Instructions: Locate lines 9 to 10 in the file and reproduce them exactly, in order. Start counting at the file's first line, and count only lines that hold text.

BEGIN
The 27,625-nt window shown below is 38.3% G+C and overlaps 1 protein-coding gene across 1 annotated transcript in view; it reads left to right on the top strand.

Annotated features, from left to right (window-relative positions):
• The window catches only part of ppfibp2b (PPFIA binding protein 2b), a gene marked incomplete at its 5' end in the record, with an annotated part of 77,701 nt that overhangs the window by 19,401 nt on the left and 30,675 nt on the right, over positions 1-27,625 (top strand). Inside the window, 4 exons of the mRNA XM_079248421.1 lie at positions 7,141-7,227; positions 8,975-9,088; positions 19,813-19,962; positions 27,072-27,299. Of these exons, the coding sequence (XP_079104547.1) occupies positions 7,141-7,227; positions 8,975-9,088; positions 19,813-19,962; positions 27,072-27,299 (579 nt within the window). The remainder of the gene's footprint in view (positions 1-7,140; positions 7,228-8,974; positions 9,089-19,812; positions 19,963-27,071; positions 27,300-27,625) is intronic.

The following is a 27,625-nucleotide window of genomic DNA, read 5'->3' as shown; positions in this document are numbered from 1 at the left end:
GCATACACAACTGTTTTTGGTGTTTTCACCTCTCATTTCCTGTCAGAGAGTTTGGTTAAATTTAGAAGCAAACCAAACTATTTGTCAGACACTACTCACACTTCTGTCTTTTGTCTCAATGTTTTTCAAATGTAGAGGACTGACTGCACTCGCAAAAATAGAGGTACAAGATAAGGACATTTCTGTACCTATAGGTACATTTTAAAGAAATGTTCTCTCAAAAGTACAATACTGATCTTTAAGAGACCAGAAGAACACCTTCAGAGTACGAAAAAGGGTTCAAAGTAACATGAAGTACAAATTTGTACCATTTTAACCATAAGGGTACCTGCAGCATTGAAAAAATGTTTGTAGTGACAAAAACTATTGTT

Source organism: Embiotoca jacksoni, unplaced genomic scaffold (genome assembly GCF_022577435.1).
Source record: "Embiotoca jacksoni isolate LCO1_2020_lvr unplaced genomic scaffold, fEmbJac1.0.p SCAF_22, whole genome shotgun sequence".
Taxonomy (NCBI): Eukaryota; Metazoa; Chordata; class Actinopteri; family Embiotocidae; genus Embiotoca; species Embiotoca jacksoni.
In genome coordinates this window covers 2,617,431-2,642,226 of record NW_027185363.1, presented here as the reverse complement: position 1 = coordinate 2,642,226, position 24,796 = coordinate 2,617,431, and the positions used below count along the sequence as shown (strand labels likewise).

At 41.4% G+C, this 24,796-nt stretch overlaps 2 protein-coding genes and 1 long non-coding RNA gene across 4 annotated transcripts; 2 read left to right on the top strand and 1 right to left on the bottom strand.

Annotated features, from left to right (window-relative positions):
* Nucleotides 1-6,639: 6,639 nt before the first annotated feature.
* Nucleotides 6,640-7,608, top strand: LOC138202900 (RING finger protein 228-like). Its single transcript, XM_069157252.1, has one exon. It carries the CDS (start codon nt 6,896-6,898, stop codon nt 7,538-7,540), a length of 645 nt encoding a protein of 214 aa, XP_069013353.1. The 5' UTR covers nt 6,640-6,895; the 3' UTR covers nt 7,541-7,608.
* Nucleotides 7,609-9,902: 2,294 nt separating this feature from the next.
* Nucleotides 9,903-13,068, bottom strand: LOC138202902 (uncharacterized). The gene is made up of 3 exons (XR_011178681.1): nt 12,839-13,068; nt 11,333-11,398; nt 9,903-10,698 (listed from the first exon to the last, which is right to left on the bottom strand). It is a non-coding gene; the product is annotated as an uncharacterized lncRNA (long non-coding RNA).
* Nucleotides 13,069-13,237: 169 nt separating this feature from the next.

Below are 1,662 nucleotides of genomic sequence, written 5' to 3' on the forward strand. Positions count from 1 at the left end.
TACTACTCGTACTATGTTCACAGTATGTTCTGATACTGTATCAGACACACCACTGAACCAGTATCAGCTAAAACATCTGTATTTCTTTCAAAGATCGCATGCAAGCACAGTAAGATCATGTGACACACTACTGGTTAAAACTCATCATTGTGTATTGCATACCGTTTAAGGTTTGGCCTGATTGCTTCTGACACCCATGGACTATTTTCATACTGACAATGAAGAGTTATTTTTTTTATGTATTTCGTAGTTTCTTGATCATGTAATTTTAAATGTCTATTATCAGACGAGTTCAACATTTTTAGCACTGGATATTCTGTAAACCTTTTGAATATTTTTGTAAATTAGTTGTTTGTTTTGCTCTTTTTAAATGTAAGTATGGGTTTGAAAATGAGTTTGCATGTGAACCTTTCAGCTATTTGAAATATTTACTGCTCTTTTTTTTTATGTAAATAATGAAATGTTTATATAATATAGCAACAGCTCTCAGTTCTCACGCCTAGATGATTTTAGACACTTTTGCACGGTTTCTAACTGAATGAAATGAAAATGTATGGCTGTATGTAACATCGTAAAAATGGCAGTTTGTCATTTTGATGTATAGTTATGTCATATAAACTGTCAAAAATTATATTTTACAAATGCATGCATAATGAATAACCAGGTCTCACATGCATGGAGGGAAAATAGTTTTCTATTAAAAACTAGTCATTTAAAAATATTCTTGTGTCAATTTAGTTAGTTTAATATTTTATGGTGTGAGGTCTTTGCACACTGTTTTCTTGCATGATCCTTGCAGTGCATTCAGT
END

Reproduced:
In genome coordinates this window covers 2,617,431-2,642,226 of record NW_027185363.1, presented here as the reverse complement: position 1 = coordinate 2,642,226, position 24,796 = coordinate 2,617,431, and the positions used below count along the sequence as shown (strand labels likewise).

At 41.4% G+C, this 24,796-nt stretch overlaps 2 protein-coding genes and 1 long non-coding RNA gene across 4 annotated transcripts; 2 read left to right on the top strand and 1 right to left on the bottom strand.